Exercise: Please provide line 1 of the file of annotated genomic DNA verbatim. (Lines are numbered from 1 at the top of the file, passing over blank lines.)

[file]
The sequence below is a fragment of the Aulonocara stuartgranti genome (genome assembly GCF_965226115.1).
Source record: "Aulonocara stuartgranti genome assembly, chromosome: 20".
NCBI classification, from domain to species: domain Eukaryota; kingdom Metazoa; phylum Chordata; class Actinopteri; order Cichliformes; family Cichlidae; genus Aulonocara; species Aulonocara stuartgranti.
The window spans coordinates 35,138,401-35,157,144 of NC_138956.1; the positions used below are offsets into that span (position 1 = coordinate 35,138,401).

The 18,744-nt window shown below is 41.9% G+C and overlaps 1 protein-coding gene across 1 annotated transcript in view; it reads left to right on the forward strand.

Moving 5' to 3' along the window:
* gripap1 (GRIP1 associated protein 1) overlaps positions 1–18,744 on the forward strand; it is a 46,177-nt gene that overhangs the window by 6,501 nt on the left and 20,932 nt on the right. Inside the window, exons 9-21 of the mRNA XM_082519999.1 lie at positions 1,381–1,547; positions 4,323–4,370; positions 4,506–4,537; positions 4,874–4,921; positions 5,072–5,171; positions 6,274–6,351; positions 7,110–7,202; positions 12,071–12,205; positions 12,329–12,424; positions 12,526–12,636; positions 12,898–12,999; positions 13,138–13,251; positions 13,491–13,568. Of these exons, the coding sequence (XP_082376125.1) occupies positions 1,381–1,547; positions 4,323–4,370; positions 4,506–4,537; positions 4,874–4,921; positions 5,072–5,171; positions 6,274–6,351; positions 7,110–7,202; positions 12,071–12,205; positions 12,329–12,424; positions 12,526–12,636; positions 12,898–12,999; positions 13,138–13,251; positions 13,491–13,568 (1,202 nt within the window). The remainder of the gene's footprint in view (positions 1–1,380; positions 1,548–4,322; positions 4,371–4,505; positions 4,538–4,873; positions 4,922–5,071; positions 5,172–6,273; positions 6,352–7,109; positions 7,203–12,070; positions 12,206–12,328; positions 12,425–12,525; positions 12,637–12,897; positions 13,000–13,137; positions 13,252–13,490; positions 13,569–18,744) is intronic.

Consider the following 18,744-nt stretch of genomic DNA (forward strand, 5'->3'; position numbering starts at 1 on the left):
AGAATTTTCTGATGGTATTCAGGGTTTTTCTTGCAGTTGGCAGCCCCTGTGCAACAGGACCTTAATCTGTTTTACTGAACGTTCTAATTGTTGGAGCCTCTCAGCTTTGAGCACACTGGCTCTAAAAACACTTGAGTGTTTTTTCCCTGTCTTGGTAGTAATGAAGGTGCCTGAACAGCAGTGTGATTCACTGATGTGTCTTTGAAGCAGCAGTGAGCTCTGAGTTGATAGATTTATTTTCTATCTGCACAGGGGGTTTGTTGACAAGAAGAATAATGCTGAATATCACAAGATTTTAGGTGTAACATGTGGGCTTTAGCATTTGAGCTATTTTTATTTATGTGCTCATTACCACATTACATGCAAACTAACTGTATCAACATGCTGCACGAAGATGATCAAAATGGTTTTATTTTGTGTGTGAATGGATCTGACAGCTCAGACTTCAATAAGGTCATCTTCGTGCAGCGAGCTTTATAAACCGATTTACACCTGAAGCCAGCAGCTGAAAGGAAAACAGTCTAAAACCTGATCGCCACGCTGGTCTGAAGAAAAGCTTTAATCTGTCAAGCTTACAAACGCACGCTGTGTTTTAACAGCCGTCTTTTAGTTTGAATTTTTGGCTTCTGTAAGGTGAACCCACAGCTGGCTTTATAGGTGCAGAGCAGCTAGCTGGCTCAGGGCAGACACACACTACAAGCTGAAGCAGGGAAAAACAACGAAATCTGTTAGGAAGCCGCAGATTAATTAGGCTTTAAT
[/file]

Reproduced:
The sequence below is a fragment of the Aulonocara stuartgranti genome (genome assembly GCF_965226115.1).